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Chapter 4

Chapter 4 - Theories of Cognitive Development.docx

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Ori Friedman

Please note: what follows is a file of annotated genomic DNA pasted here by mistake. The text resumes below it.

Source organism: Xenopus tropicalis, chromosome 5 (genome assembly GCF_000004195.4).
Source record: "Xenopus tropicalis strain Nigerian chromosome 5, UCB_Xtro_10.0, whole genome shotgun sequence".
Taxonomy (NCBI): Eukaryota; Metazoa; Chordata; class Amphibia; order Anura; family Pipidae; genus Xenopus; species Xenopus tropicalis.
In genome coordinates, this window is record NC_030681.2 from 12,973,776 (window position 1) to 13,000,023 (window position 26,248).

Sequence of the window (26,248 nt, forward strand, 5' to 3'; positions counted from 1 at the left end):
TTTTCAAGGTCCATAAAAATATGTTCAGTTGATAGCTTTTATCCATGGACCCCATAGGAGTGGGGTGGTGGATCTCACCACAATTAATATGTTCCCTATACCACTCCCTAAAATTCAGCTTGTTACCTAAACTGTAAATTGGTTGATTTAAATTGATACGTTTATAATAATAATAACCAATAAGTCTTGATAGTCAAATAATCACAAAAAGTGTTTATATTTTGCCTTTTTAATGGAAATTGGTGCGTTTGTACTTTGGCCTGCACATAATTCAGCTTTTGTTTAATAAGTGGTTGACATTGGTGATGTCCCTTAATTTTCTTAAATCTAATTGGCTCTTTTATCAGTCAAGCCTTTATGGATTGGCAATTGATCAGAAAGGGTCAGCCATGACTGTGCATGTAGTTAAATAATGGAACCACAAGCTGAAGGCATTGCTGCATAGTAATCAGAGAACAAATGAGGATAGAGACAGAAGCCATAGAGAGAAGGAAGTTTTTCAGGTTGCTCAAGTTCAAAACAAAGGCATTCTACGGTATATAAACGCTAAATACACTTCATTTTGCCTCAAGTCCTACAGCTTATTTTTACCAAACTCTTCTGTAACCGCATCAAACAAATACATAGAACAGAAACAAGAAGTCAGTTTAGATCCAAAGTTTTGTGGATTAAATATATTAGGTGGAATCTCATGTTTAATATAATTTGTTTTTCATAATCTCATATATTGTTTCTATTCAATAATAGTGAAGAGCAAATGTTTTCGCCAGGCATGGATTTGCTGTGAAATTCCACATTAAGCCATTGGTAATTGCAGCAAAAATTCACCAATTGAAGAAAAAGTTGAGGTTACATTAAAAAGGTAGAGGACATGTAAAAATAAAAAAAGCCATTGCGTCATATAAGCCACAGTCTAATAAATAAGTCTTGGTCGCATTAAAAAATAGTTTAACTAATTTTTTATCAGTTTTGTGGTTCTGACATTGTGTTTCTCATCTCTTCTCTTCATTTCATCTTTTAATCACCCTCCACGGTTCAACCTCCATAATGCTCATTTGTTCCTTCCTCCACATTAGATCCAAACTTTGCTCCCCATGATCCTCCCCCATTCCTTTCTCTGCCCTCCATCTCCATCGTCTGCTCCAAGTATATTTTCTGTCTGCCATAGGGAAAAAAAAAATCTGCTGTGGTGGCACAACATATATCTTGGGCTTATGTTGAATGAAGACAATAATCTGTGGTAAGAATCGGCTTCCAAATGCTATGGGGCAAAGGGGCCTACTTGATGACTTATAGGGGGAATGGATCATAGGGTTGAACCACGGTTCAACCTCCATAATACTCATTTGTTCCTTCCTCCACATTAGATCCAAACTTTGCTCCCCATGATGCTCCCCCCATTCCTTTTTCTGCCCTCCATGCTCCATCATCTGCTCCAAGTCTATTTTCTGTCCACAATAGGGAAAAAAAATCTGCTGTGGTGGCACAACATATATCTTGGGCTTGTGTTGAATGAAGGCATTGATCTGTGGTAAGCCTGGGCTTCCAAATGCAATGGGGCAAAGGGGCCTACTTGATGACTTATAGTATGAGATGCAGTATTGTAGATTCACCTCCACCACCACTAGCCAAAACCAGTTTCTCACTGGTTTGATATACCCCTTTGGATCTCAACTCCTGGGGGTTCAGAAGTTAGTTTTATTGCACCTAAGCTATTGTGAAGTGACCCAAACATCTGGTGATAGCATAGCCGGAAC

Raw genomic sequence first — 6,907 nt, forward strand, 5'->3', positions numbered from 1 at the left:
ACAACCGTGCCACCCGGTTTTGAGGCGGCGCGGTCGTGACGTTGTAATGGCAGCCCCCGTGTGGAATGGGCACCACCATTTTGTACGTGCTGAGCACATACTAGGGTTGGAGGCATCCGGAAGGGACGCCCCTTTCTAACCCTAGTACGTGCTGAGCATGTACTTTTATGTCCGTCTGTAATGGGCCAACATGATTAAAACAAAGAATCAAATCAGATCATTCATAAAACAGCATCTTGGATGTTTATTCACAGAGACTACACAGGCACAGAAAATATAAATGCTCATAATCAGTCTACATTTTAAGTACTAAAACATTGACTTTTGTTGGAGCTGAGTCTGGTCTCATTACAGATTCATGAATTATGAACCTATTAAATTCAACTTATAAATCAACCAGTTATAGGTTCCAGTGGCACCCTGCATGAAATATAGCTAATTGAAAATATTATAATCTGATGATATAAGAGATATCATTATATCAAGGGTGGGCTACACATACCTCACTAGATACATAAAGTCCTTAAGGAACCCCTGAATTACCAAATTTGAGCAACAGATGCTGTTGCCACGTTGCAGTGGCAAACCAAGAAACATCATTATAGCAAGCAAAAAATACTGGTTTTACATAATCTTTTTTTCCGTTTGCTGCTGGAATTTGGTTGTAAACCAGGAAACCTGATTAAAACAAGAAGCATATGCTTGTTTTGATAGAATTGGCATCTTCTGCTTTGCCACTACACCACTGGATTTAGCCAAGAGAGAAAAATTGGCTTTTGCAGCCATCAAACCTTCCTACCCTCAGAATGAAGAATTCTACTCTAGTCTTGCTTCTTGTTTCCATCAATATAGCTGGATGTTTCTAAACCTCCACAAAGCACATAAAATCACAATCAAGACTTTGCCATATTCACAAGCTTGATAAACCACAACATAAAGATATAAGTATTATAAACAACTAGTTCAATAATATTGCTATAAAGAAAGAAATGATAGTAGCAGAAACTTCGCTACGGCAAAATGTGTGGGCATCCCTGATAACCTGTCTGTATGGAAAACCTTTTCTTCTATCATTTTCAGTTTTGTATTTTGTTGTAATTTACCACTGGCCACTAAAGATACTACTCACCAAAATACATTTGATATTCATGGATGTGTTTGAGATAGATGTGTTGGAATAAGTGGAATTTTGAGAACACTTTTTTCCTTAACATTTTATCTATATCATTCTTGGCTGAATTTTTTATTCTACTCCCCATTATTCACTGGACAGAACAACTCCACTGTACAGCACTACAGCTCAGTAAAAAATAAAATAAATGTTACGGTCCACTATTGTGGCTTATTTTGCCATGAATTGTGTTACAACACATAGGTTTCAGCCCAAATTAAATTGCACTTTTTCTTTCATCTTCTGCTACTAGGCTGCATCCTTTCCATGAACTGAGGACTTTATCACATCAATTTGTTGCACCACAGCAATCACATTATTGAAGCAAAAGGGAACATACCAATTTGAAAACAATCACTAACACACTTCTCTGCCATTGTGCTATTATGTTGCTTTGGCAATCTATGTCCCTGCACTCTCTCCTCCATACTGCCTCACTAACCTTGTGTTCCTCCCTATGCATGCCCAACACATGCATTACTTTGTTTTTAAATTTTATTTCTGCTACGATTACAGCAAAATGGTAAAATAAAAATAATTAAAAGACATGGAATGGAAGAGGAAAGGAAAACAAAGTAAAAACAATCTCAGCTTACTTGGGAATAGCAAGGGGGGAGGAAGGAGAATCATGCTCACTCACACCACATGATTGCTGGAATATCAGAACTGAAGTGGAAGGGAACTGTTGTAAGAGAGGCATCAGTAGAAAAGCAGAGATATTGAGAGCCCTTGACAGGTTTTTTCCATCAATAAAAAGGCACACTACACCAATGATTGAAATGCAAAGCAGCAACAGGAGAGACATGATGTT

[ 4 ] – THEORIES OF COGNITIVE DEVELOPMENT  Advantages of knowing theories: 1 – developmental theories provide framework for understanding important phenomena 2 – developmental theories raise crucial q’ns about human nature 3 – developmental theories lead to a better understanding of children  B/c child dvlpmt is such a complex and varied subject, no single theory accounts for all of it  Most informative current theories focus primarily on cognitive/soc dvlpmt  Piagetian theory: - addresses nature-nurture, continuity/discontinuity, the active child  Information-processing theory: - addresses nature-nurture, how change occurs  Core-knowledge theory: - addresses nature-nurture, continuity/discontinuity  Sociocultural theory: - addresses nature-nurture, influence of sociocultural context, how change occurs PIAGET’S THEORY  Even today, Piaget’s theory remains standard against which all other dvlpmtal theories are measured  b/c his observations and descriptions of children vivstly convey flavour of their thinking at diff ages  b/c of exceptional breadth of the theory; extends from 1 days of infancy through adolescence and examines diverse topics  b/c it offers intuitively plausible depiction of interaction of nature and nurture in cognitive dvlpmt, as well as continuities and discontinuities that characterize intellectual growth View of Children’s Nature  Fundamental assumption: from birth onward, children are active mentally & physically, and that their activity greatly contributes to their own dvlpmt  His approach labelled constructivist b/c it depicts children as constructing knowledge for themselves in response to their exp’s  Constructive processes: - generating hypotheses - performing experiments - drawing conclusions from observations  2 ndassumption: children learn many important lessons on their own, rather than depending on instruction from adults / older children rd  3 : assumption: children are intrinsically motivated to learn and dN need rewards from adults to do so Central Developmental Issues Nature and Nurture  Interact to produce cognitive dvlpmt  Nurture includes not just nurturing provided by parents & other caretakers but every exp’ child encounters  Nature includes child’s maturing brain and body, ability to perceive, act and learn from exp’, and motivation to meet 2 basic f’ns central to cognitive dvlpmt (adaptation and organization)  adaptation = tendency to respond to demands of env’ in ways that meet one’s goals  organization = tendency to integrate particular observations into coherent knowledge  Can be said that part of children’s nature is to respond to their nurture Sources of Continuity  3 processes—assimilation, accommodation, and equilibration—that work together from birth to propel dvlpmt forward  Assimilation = process by which people translate incoming info into a form that they can understand  Accommodation = process by which people adapt current knowledge structures in response to new exp’s  Equilibration = process by which people balance assimilation and accommodation to create stable understanding; 3 phases: i.) equilibrium = satisfied w/ their understanding of a phenomena ii.) disequilibrium = perceive that their understanding is inadequate iii.) more stable equilibrium = sophisticated understanding that eliminates shortcomings of old one Sources of Discontinuity  Distinct stages of cognitive dvlpmt  Products of basic human tendency to organize knowledge into coherent structures  Each stage rep’s coherent way of understanding one’s exp’, and each transition btwn stages rep’s a discontinuous intellectual leap from one coherent way of understanding to the next, higher one  Central properties of Piaget’s stage theory: i.) qualitative change i.e. children in early stages of cognitive dvlpmt conceive of morality in terms of consequences of a person’s beh’, whereas children in later stages conceive of it in terms of person’s intent - age 5 judges someone who accidentally broke a whole jar of cookies as having been naughtier than someone who deliberately stole one cookie - age 8 would have opposite assessment ii.) broad applicability - type of thinking characteristic of each stage influences children’s thinking across diverse topics and contexts iii.) brief transitions - before entering new stage, children pass through brief transitional period in which they fluctuate btwn new and the old stage type of thinking characteristic iv.) invariant sequence - everyone progresses through stages in same order and never skips a stage  4 stages of cognitive dvlpmt: 1.) sensorimotor stage (birth-2yrs)—intelligence dvlpmts, and is expressed, through sensory & motor abilities; intelligence bound to immediate perceptions & actions 2.) preoperational stage (2-7yrs)—able to rep’ exp’s in lang and mental imagery; inability to perform mental op’s; unable to form certain ideas (i.e. conservation of liquid) 3.) concrete operational stage (7-12yrs)—can reason logically abt concrete objects & events; difficulty thinking in purely abstract terms and in generating scientific experiments to test beliefs 4.) formal operational stage (12yrs+)—can think deeply not only abt concrete events, but also abstractions and purely hypothetical situations; can perform systematic scientific experiments and draw appropriate conclusions from them, even when conclusions differ from prior beliefs The Sensorimotor Stage (Birth to 2 Years)  Over course of first 2 yrs, intelligence dvlp’s through 6 increasingly complex substages, each one built upon achievements of preceding one  Calls attention to general principle: children’s thinking grows especially rapidly in first few years Substage 1 (Birth to 1 Month)  Infants born w/ many reflexes i.e. when objects move in front of their eyes, they visually track them i.e. when objects placed in their mouths, they suck them  Simple reflexes and perceptual abilities are essential tools for building intelligence  Even during 1 month: begin to modify reflexes to make them more adaptive i.e. birth: suck in ~ way regardless of type of object; few weeks later, adjust sucking according to object in mouth Substage 2 (1 to 4 Months)  Begin to organize separate reflexes into larger beh’s, most of which are centered on own bodies  Instead of having 2 separate reflexes, now can integrate these actions i.e. object touches their palm  can grasp and bring it to mouth  Reflexes serve as building blocks for more complex beh’s Substage 3 (4 to 8 Months)  Increasingly interested in world around them i.e. repetition of actions on env’ that bring pleasurable/interesting results; repeatedly banging rattles  Controversial claim: infants lack object permanence—knowledge that objects cont’ to exist even when they are out of view Substage 4 (8 to 12 Month)  Infants search for hidden objects rather than act as if they had vanished  A-not-B error = tendency to reach where objects have been found before, rather than where they were last hidden  Not until around 1 b-day do infants consistently search first as object’s current location Substage 5 (12 to 18 Months)  Begin to actively and avidly explore potential uses of objects i.e. bang various objects against chair’s tray i.e. dropping various bathroom articles into toilet  Piaget regarded such actions not as bad beh’ but rather as beginnings of scientific experimentation Substage 6 (18 to 24 Months)  Become able to form enduring mental rep’a’ns  1 sign of new capability is deferred limitation—repetition of other people’s beh’ mins, hrs, or days after it occurred The Preoperational Stage (Ages 2 to 7)  Foremost acquisition is dvlpmt of symbolic rep’a’ns  Weaknesses: egocentrism and centration Development of Symbolic Representations  Symbolic representation = use of one object to stand for another i.e. popsicle sticks’ and banana’s shape somewhat resemble those of a gun and telephone receiver  As children dvlp, they rely less on self-generated symbols and more on conventional ones i.e. 5-yr-old plays game involving pirates, they might wear patch over one eye and bandana over their head b/c that is the way pirates are commonly depicted Egocentrism  Egocentrism = perceiving world solely from one’s own POV i.e. Piaget’s three-mountain task: when asked to choose picture that shows what doll sitting in seat across table would see, most children < age 6 chose picture showing how scene looks to them  Same difficulty in communication i.e. preschoolers often talk right past each other; seem blithely unaware that their listener is paying no attention whatsoever to what they are saying  Over course of preoperational period, egocentric speech becomes less common  early sign of progress is children’s verbal quarrels (increasingly frequent during this period)  fact that child’s statements elicit a playmate’s disagreement indicates that playmate is at least paying attention to differing perspective that other child’s comment implies Centration  Centration = focusing on a single, perceptualy striking f/ of an object/event to exclusion of other, less striking f/ i.e. balance scale: asked to predict which side would go down (3 weights closer to fulcrum VS 2 weights further away from the fulcrum), age 5-6 almost always center attention on amount of weight and ignore distances of weights from fulcrum  Observation concept = merely changing appearance/arrangement of objects dN necessarily change their key properties i.e. conservation of liquid quantity, solid quantity, and number  Weaknesses: - focus on static state - ignore transformation performed The Concrete Operations Stage (Ages 7 to 12)  Children begin to reason logically about concrete f/s of the world  Thinking systemically remains very difficult, as does reasoning about hypothetical situations i.e. presented a pendulum frame, a set of string of varying length w/ a loop at each end, and a set of metal weights of varying weight, any of which can be attached to any string - when loop at one end of string attached to a weight, and loop at other end is attached to frame of pendulum, the string can be swung - task is to perform experiments that indicate which factor(s) influence amnt of time it takes the pendulum to swing through a complete arc  most concrete operational children begin their experiments believing that the heaviness of the weight is the most important factor, quite likely the only important one  reflects their limited ability to think systematically or to imagine all possible combos of variables: faster motion might reflect string length / height from which string was dropped The Formal Operations Stage (Age 12 and Beyond)  Ability to think abstractly and to reason hypothetically  Piaget believed that unlike previous 3 stages, formal operations stage is not universal: not all adolescents reach it - ―Each one has his own ideas (and usually he believes they are his own) which liberate him from childhood and allow him to place himself as the equal of adults‖  Attainment of such systematic formal operational reasoning dN mean that adolescents will always reason in advanced ways, but it does, according to Piaget, mark the point at which adolescents attain reasoning powers of intelligent adults Piaget’s Legacy PIAGET’S STAGES OF COGNITIVE DEVELOPMENT STAGE AGE NEW WAYS OF KNOWING Infants know the world through their senses and through their actions. Sensorimotor Birth to 2 years For example, they learn what dogs look like and what petting them feels like. Toddlers and young children acq’ the ability to internally rep’ the Preoperational 2-7 years world through lang and mental imagery. They also begin to be able to see the world from other people’s perspectives, not just from their own. Children become able to think logically, not just intuitively. They now Concrete 7-12 years can classify objects into coherent categories and understand that events operational are often influenced by multiple factors, not just one. Adolescents can think systemically and reason about what might be as Formal 12+ years well as what is. This allows them to understand politics, ethics, and operational science fiction, as well as to engage in scientific reasoning.  Remains a very influential approach to cognitive dvlpmt  Provides good overview, w/ countless fascinating observations, of what children’s thinking is like at diff points in dvlpmt  Offers plausible and appealing perspective on children’s nature  Surveys remarkably broad spectrum of dvlpmts and covers entire age span from infancy through adolescence  Crucial weaknesses: 1 - stage model depicts children’s thinking as being more consistent than it is 2 - infants and young children are more cognitively competent than Piaget recognized 3 - Piaget’s theory understates the contribution of the social world to cognitively dvlpmt 4 - Piaget’s theory is vague about the cognitive processes that give rise to children’s thinking and about the mechanisms that produce cognitive growth INFORMATION-PROCESSING THEORIES  Task analysis = identification of goals, relevant info in env’, and potential processing strategies - helps info-processing researchers understand and predict children’s beh’ - emphasis on thinking as an activity that occurs over time, w/ numerous distinct mental op’s underlying a single beh’ - emphasis on structure and processes  Structure = refers to basic organization of cognitive system, including main components of system and their characteristics  Processes = the many specific mental activities, such as rules and strategies, that people use to remember and to solve problems View of Children’s Nature  View children as undergoing cont’ous cognitive change in small increments rather than broadly & abruptly The Child as a Limited-Capacity Processing System  People’s thinking is limited by: memory capacity, efficiency of thought processes, and availability of relevant strategies and knowledge  Cognitive dvlpmt arises from children gradually surmounting their processing limitations through expansion of memory capacity, increasingly efficient execution of basic processes, and acquisition of new strategies and knowledge The Child as Problem Solver  Central: assumption that children are active problem solvers  Problem solving = involves a goal, a perceived obstacle, and a strategy/rule for overcoming the obstacle and attaining the goal  Children’s cognitive flexibility helps them pursue their goals in the face of processing limitations and lack of knowledge - their goals may not always be those that their parents would choose, but even young children show great ingenuity in surmounting w/e obstacles their parents and phys env’ impose Central Developmental Issues  What makes information-processing theories unique is their emphasis on precise descriptions of how change occurs  Seen particularly clearly in their accounts of the dvlpmnt of memory and problem solving The Development of Memory i.) Components of the memory system  3: sensory memory, long-term memory, working memory  Sensory memory = fleeting retention of sights, sounds, and other sensations that have just been exp’d; this info briefly held in raw form until identified and moved to working memory or is lost i.e. child reads sentence about a bird, the visual appearance of letters b-i-r-d enters sensory memory while word is being identified  Long-term memory = info retained on an enduring basis i.e. child’s general knowledge about birds  Working memory = aka short-term memory; what we use when we are actively thinking, a kind of workspace in which info from sensory memory and L-T memory is brought together, attended to, and actively processed i.e. word bird on the page and boy’s knowledge about birds would be brought together in S-T memory to help interpret the sentence’s meaning  Distinguish among 3 b/c they differ in: - length of time they can retain info - how much info they can store - neural mechanisms through which they operate - course of dvlpmt  Sensory memory: - can hold moderate amount of info for a fraction of a second - visual cortex especially active for sights, whereas auditory cortex especially active for sounds - capacity relatively constant over much of dvlpmt  Working memory: - depending on task and indvdl’s abilities, age, and knowledge of material, can hold and operate 1-10 items (words, #s, etc.) for periods of a few seconds to a minute - 3 subsystems: 1) visual-spatial sys for storing visual info, 2) verbal sys for storing auditory info, and 3) executive sys for manipulating attention and ctrl’g action - visual info  network of right-hemisphere areas of frontal & parietal lobes - auditory info  corresponding areas in left hemisphere - executive processes such as manipulation of attention  prefrontal cortex - basic organization of S-T memory into these 3 subsystems seems to be constant at least from age 6 through adulthood - capacity and speed of op’ of all 3 i˄’s greatly over course of childhood and adolescence  Long-term memory: - can retain unlimited amnt of info for unlimited periods of time - active area at any given time depends on kind of info being processed i.e. hippocampus and temporal lobe of cortex  memory for facts about the world i.e. motor cortex and cerebellum  memory for actions - facts, skills, and other contents in L-T memory i˄ vastly over course of dvlpmt ii.) Explanations of memory development  Try to explain both processes that allow memory to be as good as it is at each age and the limits that prevent it from being better  3 types of capabilities: basic processes, strategies,